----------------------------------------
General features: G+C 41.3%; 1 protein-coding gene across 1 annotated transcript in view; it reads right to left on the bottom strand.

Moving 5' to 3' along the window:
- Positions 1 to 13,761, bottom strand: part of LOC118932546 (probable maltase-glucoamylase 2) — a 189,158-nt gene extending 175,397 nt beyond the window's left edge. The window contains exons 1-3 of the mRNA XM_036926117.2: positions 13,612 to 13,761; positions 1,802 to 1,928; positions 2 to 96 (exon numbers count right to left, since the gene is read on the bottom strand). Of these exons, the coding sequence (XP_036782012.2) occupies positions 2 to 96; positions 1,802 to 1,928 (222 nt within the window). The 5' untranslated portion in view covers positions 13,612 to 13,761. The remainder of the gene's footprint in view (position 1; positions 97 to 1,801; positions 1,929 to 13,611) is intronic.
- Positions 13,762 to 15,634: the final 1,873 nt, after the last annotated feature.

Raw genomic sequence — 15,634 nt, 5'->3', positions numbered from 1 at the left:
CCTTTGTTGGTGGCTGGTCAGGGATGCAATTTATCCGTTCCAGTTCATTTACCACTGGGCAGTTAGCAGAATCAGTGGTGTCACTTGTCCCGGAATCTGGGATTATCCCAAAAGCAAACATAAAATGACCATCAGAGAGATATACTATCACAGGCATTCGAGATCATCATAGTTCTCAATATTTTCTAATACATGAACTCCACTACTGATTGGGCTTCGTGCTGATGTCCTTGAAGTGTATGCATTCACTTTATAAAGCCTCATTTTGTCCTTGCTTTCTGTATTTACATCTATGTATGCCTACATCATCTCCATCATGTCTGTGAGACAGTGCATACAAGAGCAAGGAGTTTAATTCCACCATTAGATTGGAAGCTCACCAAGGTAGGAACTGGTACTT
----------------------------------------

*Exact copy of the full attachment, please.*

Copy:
General features: G+C 41.3%; 1 protein-coding gene across 1 annotated transcript in view; it reads right to left on the bottom strand.

Moving 5' to 3' along the window:
- Positions 1 to 13,761, bottom strand: part of LOC118932546 (probable maltase-glucoamylase 2) — a 189,158-nt gene extending 175,397 nt beyond the window's left edge. The window contains exons 1-3 of the mRNA XM_036926117.2: positions 13,612 to 13,761; positions 1,802 to 1,928; positions 2 to 96 (exon numbers count right to left, since the gene is read on the bottom strand). Of these exons, the coding sequence (XP_036782012.2) occupies positions 2 to 96; positions 1,802 to 1,928 (222 nt within the window). The 5' untranslated portion in view covers positions 13,612 to 13,761. The remainder of the gene's footprint in view (position 1; positions 97 to 1,801; positions 1,929 to 13,611) is intronic.
- Positions 13,762 to 15,634: the final 1,873 nt, after the last annotated feature.

Raw genomic sequence — 15,634 nt, 5'->3', positions numbered from 1 at the left:
CCTTTGTTGGTGGCTGGTCAGGGATGCAATTTATCCGTTCCAGTTCATTTACCACTGGGCAGTTAGCAGAATCAGTGGTGTCACTTGTCCCGGAATCTGGGATTATCCCAAAAGCAAACATAAAATGACCATCAGAGAGATATACTATCACAGGCATTCGAGATCATCATAGTTCTCAATATTTTCTAATACATGAACTCCACTACTGATTGGGCTTCGTGCTGATGTCCTTGAAGTGTATGCATTCACTTTATAAAGCCTCATTTTGTCCTTGCTTTCTGTATTTACATCTATGTATGCCTACATCATCTCCATCATGTCTGTGAGACAGTGCATACAAGAGCAAGGAGTTTAATTCCACCATTAGATTGGAAGCTCACCAAGGTAGGAACTGGTACTT